We are taking the liberty of sending you an extra newsletter to impart to you few articles on type one diabetes research that you may find of interest. We found this article to be especially fascinating. It was just published yesterday. We encourage you to watch the videos of the T cell attack on mouse beta cells.
This video shows the T cells (purple dots) attacking the pancreatic islets (green images in center), which contain the insulin‑producing beta cells. (Beta cell destruction leads to type 1 diabetes).
A war is being waged in the pancreases of millions of people throughout the world. The siege leads to the development of type 1 diabetes and has been a battlefield largely hidden from view– until now. Researchers at the La Jolla Institute for Allergy & Immunology have created the first cellular movies showing the destruction underlying type 1 diabetes in real-time in mouse models.
“We are presenting the first images at cellular resolution of type 1 diabetes as-it-unfolds,” said Matthias von Herrath, M.D. one of the world’s top type 1 diabetes researchers and director of the Diabetes Research Center at the La Jolla Institute for Allergy & Immunology. “Being able to view these insulin-producing cells while they interact in the pancreas, rather than in a static state under the microscope, will greatly enhance our ability – and that of the broader scientific community — to find interventions for type 1 diabetes.”
A paper on the team’s scientific findings, along with the cellular movies taken by the researchers, were published online in the Journal of Clinical Investigation. The movies are freely available and can be seen at http://www.jci.org/articles/view/59285 (movie links at end of paper).
“This live imaging of the white blood cells that cause diabetes is quite remarkable,” said George Eisenbarth, M.D., Ph.D., a prominent type 1 diabetes researcher and executive director of the Barbara Davis Center for Childhood Diabetes in Colorado. “These images provide critical information about the disease process, in particular showing us the reasons why the beta cell destruction (underlying type 1 diabetes) occurs very slowly over time. Such information may enable new approaches to stop the destruction process, with the ultimate goal being prevention.”
In the movies, objects resembling ants can be seen furiously scampering about looking for their prey. The “ants” are actually immune system T cells, the body’s cellular soldiers. The “prey” is insulin-producing beta cells, which the T cells mistakenly attack and destroy, eventually leading to type 1 diabetes.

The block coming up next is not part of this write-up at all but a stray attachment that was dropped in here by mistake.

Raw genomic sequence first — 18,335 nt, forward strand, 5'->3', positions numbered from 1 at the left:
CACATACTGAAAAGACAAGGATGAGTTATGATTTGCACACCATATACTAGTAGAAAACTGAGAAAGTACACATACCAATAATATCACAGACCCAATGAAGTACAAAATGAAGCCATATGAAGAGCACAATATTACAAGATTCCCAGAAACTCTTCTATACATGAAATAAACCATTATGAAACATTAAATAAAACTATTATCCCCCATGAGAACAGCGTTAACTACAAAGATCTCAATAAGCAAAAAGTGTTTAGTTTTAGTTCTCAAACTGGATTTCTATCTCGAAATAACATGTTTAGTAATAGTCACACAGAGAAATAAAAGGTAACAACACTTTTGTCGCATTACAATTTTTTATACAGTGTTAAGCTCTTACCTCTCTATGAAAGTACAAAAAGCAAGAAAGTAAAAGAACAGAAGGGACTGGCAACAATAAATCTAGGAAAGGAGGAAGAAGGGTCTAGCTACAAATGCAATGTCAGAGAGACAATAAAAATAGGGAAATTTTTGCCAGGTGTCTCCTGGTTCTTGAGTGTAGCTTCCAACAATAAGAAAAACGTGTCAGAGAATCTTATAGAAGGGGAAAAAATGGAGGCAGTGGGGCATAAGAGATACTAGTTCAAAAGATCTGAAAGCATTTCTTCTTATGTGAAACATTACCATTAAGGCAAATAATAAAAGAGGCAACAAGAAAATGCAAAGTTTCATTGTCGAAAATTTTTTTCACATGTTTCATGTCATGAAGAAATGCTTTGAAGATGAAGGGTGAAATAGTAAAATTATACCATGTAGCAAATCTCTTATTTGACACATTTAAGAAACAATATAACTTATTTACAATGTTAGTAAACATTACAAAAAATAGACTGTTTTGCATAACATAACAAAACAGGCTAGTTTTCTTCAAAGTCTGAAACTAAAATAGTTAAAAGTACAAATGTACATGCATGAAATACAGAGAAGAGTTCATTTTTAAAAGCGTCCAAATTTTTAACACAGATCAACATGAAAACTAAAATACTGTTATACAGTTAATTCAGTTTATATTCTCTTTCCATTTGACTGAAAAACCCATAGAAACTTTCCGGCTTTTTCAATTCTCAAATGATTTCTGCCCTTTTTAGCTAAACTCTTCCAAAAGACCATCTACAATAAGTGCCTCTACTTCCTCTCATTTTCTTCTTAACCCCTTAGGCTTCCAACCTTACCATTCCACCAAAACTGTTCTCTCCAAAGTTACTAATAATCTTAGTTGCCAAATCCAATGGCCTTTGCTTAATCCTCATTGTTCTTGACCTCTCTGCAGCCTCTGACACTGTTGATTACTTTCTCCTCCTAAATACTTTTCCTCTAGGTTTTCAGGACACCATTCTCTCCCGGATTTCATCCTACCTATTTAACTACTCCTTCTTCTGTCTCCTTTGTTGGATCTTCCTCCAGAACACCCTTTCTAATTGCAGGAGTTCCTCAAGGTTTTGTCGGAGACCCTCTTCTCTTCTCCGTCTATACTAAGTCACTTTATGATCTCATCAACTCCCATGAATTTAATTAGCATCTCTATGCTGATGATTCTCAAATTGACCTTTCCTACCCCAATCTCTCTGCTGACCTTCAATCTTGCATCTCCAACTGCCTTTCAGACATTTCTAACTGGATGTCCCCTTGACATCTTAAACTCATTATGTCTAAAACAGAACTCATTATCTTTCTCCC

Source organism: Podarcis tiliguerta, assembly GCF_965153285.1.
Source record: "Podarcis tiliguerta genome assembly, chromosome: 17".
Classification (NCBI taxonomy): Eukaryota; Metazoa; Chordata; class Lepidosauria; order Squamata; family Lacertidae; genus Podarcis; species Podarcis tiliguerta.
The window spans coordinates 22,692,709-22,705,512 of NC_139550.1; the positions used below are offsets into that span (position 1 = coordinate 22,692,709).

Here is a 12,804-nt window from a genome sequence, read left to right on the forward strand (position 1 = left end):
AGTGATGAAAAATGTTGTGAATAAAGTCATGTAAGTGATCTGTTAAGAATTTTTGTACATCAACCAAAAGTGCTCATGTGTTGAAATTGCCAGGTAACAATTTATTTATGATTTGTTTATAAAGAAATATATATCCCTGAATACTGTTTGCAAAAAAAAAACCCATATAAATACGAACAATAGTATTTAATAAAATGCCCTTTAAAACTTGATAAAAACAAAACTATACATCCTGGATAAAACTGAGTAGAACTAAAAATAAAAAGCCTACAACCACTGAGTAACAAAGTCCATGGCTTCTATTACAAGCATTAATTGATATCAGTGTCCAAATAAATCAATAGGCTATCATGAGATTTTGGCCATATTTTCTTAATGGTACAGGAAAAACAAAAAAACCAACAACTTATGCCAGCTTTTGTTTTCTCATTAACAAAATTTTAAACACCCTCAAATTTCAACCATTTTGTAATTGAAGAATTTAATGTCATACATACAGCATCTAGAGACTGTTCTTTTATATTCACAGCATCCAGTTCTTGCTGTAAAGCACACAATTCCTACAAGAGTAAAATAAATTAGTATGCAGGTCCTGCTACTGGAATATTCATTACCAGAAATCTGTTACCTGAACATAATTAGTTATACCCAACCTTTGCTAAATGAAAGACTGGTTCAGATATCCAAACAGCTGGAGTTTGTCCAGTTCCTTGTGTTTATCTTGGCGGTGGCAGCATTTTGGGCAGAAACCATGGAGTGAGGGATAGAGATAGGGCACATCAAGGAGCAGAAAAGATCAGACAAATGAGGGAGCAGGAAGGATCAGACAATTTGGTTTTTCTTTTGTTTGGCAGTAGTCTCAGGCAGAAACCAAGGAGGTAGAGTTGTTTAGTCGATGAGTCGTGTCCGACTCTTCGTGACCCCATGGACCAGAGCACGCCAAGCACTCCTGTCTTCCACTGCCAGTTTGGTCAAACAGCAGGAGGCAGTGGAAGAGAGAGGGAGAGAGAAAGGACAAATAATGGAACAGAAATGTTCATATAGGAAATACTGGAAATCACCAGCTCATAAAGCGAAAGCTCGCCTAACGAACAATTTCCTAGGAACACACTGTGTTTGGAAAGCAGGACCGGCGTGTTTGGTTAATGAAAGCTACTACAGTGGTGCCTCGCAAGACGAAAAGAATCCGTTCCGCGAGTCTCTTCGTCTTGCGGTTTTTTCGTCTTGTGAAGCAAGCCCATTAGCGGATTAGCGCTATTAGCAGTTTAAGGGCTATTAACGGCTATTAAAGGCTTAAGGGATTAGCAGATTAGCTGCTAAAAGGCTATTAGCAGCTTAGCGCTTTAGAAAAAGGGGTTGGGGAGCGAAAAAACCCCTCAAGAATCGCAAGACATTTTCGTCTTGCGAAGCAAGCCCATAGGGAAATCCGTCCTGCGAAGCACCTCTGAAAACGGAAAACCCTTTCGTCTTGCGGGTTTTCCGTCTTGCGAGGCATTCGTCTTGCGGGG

“The two-photon microscope enables researchers to “see” into living tissues at a much greater depth than conventional imaging methods,” said Dr. von Herrath. “It uses intense pulses of light that enable us to monitor interactions of cells without destroying them.”
Dr. Coppieters said the as-it-happens movies reveal the specific behaviors of various cells. “We’re able to see how the beta cells eventually die and how the immune T cells access the pancreas from the blood stream,” he said. Among the many insights gained, the researchers were able to identify the specific blood vessels where the T cells (normally none of these reside in the pancreas) enter the pancreas, how the T cells launch an attack and the time sequence of events.
The movies also illuminated particularly interesting information regarding the beta cell destruction process. “The T cells move randomly throughout the pancreas until they encounter the beta cells, where they slow down and release toxic substances that eventually kill the beta cells. What was most surprising is that this ‘kiss of death’ takes quite a while, elaborate calculations indicated a timeline in the order of hours (to kill a few beta cells),” said Dr. Coppieters.
The scientists also found remarkable the large numbers of T cells needed in the mice – tens of millions — to produce massive beta cell destruction. “These factors may help to explain the long pre-clinical stage in type 1 diabetes,” said Dr. von Herrath, since T cell numbers in the human pancreas are thought to be significantly lower than in mice.
“This means that the autoimmune attack is already ongoing for years before the number of beta cells drops below a critical threshold, resulting in clinical diagnosis,” he said, noting that 90 percent of beta cells are destroyed in humans before the disease is usually recognized. “From a therapeutic perspective, these studies suggest that we may need to find a way to prevent the T cells from accessing the pancreas in the first place, since once they do, they have the ability to destroy several beta cells at a time.”
Health-e-Solutions comment: These videos confirm what has been one of the major theories in the development of type one diabetes. It remains to be confirmed what causes the autoimmune attack. Diet is one of the leading suspects. The diabetic-alkaline lifestyle may be one of the best ways to prevent or diminish this autoimmune response and preserve remaining beta cells.